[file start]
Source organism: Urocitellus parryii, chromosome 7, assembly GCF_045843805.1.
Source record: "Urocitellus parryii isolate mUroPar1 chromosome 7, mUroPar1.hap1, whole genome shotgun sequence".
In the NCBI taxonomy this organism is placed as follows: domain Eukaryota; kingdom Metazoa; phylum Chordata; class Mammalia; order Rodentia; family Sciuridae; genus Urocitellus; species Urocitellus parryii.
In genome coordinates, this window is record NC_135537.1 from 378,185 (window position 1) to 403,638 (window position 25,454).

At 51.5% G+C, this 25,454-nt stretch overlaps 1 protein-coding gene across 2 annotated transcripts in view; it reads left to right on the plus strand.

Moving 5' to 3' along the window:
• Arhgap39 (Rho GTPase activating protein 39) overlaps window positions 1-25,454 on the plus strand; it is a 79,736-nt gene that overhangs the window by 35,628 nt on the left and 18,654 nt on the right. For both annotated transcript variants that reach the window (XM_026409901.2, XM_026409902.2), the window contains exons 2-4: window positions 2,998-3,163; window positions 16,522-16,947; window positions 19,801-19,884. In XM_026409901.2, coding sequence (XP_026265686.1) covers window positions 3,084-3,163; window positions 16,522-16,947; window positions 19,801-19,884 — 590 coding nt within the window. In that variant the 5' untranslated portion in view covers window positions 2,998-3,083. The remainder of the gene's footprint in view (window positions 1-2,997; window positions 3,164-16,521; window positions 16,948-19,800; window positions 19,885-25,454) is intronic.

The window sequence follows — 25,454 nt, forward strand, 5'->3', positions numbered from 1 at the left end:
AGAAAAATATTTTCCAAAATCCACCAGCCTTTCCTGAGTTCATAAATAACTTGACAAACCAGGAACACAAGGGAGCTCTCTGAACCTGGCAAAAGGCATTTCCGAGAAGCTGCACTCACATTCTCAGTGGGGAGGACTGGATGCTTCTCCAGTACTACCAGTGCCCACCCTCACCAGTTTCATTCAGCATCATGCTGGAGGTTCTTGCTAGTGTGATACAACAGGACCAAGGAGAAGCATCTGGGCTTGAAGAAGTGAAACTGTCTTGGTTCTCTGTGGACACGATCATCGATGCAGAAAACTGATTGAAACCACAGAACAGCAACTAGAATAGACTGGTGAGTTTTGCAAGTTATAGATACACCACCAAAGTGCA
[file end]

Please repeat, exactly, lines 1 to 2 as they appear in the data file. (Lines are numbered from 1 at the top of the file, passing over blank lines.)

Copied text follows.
Source organism: Urocitellus parryii, chromosome 7, assembly GCF_045843805.1.
Source record: "Urocitellus parryii isolate mUroPar1 chromosome 7, mUroPar1.hap1, whole genome shotgun sequence".